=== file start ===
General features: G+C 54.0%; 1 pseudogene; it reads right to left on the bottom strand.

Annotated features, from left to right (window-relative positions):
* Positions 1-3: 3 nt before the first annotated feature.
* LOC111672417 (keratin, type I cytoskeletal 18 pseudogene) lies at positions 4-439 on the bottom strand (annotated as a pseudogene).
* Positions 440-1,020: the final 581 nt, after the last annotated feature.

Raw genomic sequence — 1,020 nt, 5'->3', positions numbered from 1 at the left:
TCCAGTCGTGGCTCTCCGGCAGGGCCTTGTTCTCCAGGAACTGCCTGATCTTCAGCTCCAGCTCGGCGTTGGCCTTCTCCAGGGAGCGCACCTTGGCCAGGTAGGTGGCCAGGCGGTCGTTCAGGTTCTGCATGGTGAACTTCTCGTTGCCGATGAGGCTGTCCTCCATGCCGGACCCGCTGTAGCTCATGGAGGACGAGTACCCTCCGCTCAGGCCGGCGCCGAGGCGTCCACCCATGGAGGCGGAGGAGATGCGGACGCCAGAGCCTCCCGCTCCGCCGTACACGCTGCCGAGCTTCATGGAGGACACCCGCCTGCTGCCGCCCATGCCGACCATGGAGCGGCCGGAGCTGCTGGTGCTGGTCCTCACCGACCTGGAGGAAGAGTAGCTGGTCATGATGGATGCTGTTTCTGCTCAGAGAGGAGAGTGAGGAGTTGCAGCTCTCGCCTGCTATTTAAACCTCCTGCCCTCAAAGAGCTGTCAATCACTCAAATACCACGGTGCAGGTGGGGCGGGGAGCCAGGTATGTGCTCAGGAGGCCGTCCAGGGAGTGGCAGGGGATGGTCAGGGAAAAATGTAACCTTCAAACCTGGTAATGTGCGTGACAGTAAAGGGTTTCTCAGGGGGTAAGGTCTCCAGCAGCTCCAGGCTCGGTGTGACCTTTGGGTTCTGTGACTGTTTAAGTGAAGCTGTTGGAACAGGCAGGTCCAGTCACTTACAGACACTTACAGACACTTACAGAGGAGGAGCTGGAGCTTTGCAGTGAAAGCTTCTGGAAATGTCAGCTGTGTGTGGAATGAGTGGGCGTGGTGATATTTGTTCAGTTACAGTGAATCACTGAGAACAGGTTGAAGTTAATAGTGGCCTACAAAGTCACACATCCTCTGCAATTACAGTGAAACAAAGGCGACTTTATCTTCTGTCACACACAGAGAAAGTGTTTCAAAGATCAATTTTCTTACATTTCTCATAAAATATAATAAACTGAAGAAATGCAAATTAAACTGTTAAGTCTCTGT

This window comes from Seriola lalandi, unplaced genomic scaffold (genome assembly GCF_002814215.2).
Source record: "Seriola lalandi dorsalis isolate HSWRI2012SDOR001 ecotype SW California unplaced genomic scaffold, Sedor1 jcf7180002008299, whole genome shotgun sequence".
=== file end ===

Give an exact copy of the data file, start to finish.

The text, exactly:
General features: G+C 54.0%; 1 pseudogene; it reads right to left on the bottom strand.

Annotated features, from left to right (window-relative positions):
* Positions 1-3: 3 nt before the first annotated feature.
* LOC111672417 (keratin, type I cytoskeletal 18 pseudogene) lies at positions 4-439 on the bottom strand (annotated as a pseudogene).
* Positions 440-1,020: the final 581 nt, after the last annotated feature.

Raw genomic sequence — 1,020 nt, 5'->3', positions numbered from 1 at the left:
TCCAGTCGTGGCTCTCCGGCAGGGCCTTGTTCTCCAGGAACTGCCTGATCTTCAGCTCCAGCTCGGCGTTGGCCTTCTCCAGGGAGCGCACCTTGGCCAGGTAGGTGGCCAGGCGGTCGTTCAGGTTCTGCATGGTGAACTTCTCGTTGCCGATGAGGCTGTCCTCCATGCCGGACCCGCTGTAGCTCATGGAGGACGAGTACCCTCCGCTCAGGCCGGCGCCGAGGCGTCCACCCATGGAGGCGGAGGAGATGCGGACGCCAGAGCCTCCCGCTCCGCCGTACACGCTGCCGAGCTTCATGGAGGACACCCGCCTGCTGCCGCCCATGCCGACCATGGAGCGGCCGGAGCTGCTGGTGCTGGTCCTCACCGACCTGGAGGAAGAGTAGCTGGTCATGATGGATGCTGTTTCTGCTCAGAGAGGAGAGTGAGGAGTTGCAGCTCTCGCCTGCTATTTAAACCTCCTGCCCTCAAAGAGCTGTCAATCACTCAAATACCACGGTGCAGGTGGGGCGGGGAGCCAGGTATGTGCTCAGGAGGCCGTCCAGGGAGTGGCAGGGGATGGTCAGGGAAAAATGTAACCTTCAAACCTGGTAATGTGCGTGACAGTAAAGGGTTTCTCAGGGGGTAAGGTCTCCAGCAGCTCCAGGCTCGGTGTGACCTTTGGGTTCTGTGACTGTTTAAGTGAAGCTGTTGGAACAGGCAGGTCCAGTCACTTACAGACACTTACAGACACTTACAGAGGAGGAGCTGGAGCTTTGCAGTGAAAGCTTCTGGAAATGTCAGCTGTGTGTGGAATGAGTGGGCGTGGTGATATTTGTTCAGTTACAGTGAATCACTGAGAACAGGTTGAAGTTAATAGTGGCCTACAAAGTCACACATCCTCTGCAATTACAGTGAAACAAAGGCGACTTTATCTTCTGTCACACACAGAGAAAGTGTTTCAAAGATCAATTTTCTTACATTTCTCATAAAATATAATAAACTGAAGAAATGCAAATTAAACTGTTAAGTCTCTGT

This window comes from Seriola lalandi, unplaced genomic scaffold (genome assembly GCF_002814215.2).
Source record: "Seriola lalandi dorsalis isolate HSWRI2012SDOR001 ecotype SW California unplaced genomic scaffold, Sedor1 jcf7180002008299, whole genome shotgun sequence".